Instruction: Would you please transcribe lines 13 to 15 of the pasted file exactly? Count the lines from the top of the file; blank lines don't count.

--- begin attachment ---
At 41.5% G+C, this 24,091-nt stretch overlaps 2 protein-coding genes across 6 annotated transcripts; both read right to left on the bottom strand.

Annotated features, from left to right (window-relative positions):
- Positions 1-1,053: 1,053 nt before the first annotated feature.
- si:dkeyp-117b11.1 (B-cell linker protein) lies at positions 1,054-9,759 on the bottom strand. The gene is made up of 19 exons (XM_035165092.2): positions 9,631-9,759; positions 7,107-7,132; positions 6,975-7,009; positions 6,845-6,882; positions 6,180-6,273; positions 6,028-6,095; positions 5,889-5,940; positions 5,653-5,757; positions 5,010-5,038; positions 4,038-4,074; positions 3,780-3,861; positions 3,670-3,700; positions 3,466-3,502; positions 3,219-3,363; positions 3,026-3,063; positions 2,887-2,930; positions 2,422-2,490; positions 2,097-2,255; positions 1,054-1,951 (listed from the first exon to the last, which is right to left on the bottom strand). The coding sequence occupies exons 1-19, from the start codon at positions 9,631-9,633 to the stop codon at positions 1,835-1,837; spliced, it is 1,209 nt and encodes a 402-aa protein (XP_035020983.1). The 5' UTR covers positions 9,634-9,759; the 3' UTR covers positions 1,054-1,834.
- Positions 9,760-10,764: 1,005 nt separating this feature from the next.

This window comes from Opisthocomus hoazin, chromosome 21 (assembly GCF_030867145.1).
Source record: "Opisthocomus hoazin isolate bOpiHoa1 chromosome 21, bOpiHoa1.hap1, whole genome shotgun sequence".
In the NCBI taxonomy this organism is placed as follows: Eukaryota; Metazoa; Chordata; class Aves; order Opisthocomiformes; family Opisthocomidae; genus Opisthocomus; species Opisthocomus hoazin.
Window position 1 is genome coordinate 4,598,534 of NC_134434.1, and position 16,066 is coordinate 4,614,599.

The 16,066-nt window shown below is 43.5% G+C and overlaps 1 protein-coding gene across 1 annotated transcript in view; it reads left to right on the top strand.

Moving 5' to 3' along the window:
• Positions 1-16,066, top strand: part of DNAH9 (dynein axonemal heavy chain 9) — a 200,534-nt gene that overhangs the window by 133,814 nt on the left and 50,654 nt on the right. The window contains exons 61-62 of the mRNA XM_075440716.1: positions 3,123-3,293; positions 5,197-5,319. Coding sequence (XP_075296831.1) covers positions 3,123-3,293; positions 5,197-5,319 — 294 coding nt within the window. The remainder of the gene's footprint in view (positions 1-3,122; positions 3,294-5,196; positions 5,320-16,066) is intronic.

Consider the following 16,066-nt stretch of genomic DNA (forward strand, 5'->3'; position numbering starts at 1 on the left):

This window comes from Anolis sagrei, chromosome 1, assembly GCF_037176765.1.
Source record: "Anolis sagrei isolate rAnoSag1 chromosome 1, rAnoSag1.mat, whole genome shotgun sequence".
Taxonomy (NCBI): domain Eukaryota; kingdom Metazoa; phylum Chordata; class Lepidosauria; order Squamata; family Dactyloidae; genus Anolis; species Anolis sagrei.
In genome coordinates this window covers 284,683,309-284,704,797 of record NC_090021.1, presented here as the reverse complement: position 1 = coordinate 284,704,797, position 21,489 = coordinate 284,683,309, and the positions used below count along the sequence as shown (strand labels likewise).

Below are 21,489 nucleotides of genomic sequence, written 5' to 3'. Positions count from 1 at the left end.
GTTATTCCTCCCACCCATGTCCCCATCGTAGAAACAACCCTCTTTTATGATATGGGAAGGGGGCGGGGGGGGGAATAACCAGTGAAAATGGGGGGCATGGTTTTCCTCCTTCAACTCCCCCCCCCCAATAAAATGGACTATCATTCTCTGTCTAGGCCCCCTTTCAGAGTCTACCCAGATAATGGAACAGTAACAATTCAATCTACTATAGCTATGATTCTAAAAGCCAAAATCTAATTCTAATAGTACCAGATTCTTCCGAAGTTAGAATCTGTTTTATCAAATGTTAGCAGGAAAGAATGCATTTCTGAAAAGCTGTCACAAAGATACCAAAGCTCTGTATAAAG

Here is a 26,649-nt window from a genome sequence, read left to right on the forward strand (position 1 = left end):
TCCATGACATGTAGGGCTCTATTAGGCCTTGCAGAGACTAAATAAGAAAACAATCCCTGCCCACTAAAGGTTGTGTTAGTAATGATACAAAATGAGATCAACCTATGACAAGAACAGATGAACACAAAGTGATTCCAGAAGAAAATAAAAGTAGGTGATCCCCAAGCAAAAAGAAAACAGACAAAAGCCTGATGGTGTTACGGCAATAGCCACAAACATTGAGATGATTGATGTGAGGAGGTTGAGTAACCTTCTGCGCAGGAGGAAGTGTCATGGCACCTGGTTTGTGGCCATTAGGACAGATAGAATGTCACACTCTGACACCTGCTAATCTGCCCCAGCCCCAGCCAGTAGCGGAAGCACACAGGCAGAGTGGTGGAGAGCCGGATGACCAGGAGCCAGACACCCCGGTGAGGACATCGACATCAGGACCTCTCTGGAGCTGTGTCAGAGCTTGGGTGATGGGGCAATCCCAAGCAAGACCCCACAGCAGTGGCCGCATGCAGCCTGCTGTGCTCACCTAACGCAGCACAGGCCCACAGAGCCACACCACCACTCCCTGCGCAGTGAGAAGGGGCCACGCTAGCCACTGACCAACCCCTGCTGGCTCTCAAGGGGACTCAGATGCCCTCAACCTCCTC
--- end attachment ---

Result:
Consider the following 16,066-nt stretch of genomic DNA (forward strand, 5'->3'; position numbering starts at 1 on the left):

This window comes from Anolis sagrei, chromosome 1, assembly GCF_037176765.1.
Source record: "Anolis sagrei isolate rAnoSag1 chromosome 1, rAnoSag1.mat, whole genome shotgun sequence".